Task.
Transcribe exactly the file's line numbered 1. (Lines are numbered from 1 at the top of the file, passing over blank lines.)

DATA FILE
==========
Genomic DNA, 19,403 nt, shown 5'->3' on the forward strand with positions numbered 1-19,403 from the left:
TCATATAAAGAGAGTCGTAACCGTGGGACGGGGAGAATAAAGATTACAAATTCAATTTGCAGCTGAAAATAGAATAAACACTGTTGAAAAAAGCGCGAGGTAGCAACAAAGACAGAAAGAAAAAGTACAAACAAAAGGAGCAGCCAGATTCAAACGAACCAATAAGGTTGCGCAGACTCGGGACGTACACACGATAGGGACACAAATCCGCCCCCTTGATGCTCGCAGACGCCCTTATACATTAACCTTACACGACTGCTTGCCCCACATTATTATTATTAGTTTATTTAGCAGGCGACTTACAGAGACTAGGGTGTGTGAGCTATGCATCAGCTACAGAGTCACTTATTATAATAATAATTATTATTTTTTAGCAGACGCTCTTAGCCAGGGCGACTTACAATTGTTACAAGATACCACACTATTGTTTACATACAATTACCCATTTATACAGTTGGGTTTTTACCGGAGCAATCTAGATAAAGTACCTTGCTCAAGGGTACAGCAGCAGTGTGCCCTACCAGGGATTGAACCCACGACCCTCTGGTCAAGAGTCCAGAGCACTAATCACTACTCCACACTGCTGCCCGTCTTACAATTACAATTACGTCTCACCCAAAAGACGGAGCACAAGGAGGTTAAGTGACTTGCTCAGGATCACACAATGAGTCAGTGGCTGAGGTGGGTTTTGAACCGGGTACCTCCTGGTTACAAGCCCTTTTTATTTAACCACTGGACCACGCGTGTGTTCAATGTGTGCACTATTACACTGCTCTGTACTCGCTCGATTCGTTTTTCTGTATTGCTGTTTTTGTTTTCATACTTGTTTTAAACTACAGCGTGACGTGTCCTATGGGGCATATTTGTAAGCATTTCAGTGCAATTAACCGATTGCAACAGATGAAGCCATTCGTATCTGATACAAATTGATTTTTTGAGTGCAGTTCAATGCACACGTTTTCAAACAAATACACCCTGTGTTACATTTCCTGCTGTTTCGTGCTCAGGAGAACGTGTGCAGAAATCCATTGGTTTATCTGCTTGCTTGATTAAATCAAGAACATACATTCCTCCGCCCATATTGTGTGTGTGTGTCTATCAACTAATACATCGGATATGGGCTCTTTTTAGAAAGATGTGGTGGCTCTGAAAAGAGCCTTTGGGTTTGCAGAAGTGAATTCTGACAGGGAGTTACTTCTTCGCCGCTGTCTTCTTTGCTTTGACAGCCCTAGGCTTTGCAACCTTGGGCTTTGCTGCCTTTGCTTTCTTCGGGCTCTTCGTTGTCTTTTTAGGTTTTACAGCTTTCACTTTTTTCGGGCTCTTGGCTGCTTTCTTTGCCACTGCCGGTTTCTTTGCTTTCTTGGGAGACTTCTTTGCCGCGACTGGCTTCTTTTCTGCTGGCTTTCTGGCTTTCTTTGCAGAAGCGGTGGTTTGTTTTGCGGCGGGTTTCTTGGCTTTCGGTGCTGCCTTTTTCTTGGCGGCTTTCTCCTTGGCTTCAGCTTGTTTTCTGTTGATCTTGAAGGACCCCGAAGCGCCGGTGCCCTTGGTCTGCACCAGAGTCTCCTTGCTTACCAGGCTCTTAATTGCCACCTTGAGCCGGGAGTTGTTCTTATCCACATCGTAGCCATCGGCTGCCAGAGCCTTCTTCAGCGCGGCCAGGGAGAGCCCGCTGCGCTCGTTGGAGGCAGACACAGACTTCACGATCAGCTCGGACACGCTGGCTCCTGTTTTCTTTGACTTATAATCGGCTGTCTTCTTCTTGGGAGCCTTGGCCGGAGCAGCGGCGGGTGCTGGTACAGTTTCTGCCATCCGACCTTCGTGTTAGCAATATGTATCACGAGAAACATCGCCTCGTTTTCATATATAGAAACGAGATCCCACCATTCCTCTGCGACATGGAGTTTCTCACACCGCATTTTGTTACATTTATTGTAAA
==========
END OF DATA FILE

Genomic DNA, 19,403 nt, shown 5'->3' on the forward strand with positions numbered 1-19,403 from the left: